Mobility & Sight Assistance Equine
THE WONDERING VAQUERO
Just down the Silver Strand from Coronado…
I waited with anticipation for him to come. And then I heard it. The clipped sound of mules hooves beating along the road. He couldn’t be more than a block away. The rattling and creaking of the old wagon was a sound familiar only to those from times long past.
He appeared from around the bend and it was a historic sight. A large yellow wagon with two huge mules pulling his load. And at the top of the perch sat a 78 year old man, Gene Glasscock, a silent preacher of sorts, with long white hair and a beard to match. If you didn’t know better, you might of thought him to be Santa Clause trotting down the road, and after the interview I became more suspicious that it might just be true, but instead of reindeer he drove a team of two mules, Katie and Kitty. They weighed in at a ton and a half. He was a man that travelled the continents not in search of contributions, which he would refuse to take, but to help people.
In Arkansas, he met a troubled boy of 14 that had a grade 2 education. He stayed for months to teach the boy math and english and in time his education level was where it should be for a boy of his age. Gene proudly shows off the harness rack that the young man built for him, who now stands as a successful machinist. They are friends to this day.
Gene rode over 3 years and 20,000 plus miles visiting this countries 48 state capitols and his latest goal was to ride from the East coast to the West with the last stop being at the most southern tip of California, just down from the Silver Strand of Coronado. He rides in search of souls who need his help!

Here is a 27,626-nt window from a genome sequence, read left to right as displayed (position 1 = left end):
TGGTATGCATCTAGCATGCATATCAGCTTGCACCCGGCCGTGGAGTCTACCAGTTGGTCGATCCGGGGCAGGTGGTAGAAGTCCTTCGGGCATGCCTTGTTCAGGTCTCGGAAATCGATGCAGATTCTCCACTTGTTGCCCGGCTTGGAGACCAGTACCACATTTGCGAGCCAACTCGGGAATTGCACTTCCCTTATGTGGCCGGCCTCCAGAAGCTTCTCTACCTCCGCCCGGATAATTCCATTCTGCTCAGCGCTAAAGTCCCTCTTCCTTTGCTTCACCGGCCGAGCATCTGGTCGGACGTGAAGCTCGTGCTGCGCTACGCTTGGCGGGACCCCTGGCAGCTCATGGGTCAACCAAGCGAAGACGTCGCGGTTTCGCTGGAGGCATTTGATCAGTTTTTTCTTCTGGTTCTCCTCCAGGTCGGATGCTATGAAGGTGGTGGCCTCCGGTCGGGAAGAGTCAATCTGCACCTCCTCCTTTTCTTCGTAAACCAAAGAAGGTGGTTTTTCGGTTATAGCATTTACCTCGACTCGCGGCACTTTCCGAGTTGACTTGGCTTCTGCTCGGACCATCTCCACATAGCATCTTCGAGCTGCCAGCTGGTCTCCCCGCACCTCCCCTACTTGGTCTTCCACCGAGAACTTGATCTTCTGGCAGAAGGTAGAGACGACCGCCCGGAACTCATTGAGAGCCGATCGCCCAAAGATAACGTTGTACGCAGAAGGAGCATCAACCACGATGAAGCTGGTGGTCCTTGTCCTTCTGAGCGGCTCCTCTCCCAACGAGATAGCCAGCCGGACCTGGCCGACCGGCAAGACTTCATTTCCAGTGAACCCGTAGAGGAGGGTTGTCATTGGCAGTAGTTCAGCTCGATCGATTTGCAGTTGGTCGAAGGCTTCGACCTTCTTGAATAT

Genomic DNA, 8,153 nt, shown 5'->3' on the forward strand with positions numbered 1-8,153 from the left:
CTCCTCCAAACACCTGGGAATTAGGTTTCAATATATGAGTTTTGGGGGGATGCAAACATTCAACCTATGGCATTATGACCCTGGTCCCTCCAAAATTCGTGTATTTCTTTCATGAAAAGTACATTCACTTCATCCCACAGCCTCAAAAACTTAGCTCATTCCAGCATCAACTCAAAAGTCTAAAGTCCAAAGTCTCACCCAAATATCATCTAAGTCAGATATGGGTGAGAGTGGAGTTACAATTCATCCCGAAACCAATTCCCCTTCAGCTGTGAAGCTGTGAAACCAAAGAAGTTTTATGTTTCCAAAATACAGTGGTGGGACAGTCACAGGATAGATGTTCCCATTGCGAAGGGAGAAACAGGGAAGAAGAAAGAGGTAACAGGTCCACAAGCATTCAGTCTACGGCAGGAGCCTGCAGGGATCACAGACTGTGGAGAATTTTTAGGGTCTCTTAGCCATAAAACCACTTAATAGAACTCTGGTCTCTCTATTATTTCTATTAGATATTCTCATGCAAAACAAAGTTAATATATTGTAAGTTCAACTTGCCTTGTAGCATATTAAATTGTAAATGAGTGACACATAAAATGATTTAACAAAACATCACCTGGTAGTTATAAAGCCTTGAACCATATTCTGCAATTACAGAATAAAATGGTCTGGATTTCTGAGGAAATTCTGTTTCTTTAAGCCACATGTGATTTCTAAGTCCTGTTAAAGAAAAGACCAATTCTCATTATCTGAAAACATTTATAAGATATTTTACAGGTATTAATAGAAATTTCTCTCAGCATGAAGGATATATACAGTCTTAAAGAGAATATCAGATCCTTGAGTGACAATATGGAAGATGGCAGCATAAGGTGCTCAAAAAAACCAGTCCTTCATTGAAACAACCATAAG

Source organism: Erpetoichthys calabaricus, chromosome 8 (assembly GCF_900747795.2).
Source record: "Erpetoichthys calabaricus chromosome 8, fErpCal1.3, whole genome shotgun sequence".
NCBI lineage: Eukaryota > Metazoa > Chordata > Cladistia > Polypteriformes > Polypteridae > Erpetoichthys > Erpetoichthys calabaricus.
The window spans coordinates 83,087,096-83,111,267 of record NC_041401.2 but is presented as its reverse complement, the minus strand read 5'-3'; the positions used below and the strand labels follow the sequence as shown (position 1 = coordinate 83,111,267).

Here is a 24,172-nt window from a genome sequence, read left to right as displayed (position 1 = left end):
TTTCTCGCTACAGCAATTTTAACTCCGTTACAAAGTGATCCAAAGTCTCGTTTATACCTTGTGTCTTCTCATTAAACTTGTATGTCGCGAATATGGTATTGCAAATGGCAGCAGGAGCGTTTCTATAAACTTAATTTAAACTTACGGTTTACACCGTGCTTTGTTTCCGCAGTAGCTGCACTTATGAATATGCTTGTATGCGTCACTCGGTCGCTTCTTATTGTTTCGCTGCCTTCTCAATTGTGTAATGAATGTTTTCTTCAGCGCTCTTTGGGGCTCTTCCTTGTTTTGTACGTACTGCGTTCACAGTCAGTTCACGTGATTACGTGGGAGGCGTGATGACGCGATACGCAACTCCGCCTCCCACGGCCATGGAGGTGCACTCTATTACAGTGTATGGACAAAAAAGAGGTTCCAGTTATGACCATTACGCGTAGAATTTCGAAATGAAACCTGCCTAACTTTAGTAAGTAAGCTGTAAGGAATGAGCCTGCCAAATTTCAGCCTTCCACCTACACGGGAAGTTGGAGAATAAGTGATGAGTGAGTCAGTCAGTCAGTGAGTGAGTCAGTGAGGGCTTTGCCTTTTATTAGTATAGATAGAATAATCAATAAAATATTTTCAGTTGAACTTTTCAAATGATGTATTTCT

I couldn’t wait to ask my questions. I was not prepared for his answers.
I asked Gene about who he stays with on his trips.
” Oh all sorts of people from all walks of life. I’ve stayed with Senators and I’ve stayed with outlaws. Only difference is outlaws tell you the truth,” And then he smiled.
If you had a million dollars what would you do with it I asked. ” I feel sorry for people who have a lot of money,” he said,” because they are always worried about losing it. I have no desire for it. People with a lot of money loose perspective”.
I asked him what he thought was wrong with the world today.
“Lack of a relationship with God. We as a nation, we need to come back to God.”
What’s the hardest thing you’ve ever had to do?
Gene took a long time in answering.”Well, that would be with Freddie my horse. We made it to Ecuador and then he got colic. He fell over and repeatedly kept hitting his head on the ground, wreathing in pain as he thrashed about so I forced his head on my lap and held him tight till he died.” Gene spoke slowly. His voice barely a whisper, and we stayed silent for a while.
He has made it through a barrage of trials on his journey. West Nile virus put him in the hospital for a month. On another trip he stopped by to visit a friend who was ill and stayed for two months until his passing. He had a surprise open heart surgery while traveling through Tucson and then lost his dog Bug to a car accident after someone broke into his wagon, and all the while you hear no complaints from Gene.
I asked him how he wants to be remembered. “As a servant of The Lord,” he said.
And at 79 he is getting married. “Remember, it’s never to late to find the love of your life.” So says his fiance Noqal, who holds two degrees in both Forestry and Psychology. She suggests to “Stay open and mindful of the leadings of God.”
What is the secret of a happy life Gene?
“Freedom! It’s the most important thing.”
It was an honor to meet Gene and travel that last mile in his wagon with 70 other riders on horseback making the last stretch with him to the Pacific ocean. I think he could be Santa Claus, but instead of giving gifts of monetary value, he gives gifts of wisdom, patients and love.
And if your life was a motion picture, what should the title be?
“The Drifting Missionary” and then he laughed for the first time.
I asked Gene if there was anything he would like to say to the readers in
“Love thy neighbor as yourself. Our love for other people needs to really show, because they need it and so do you!”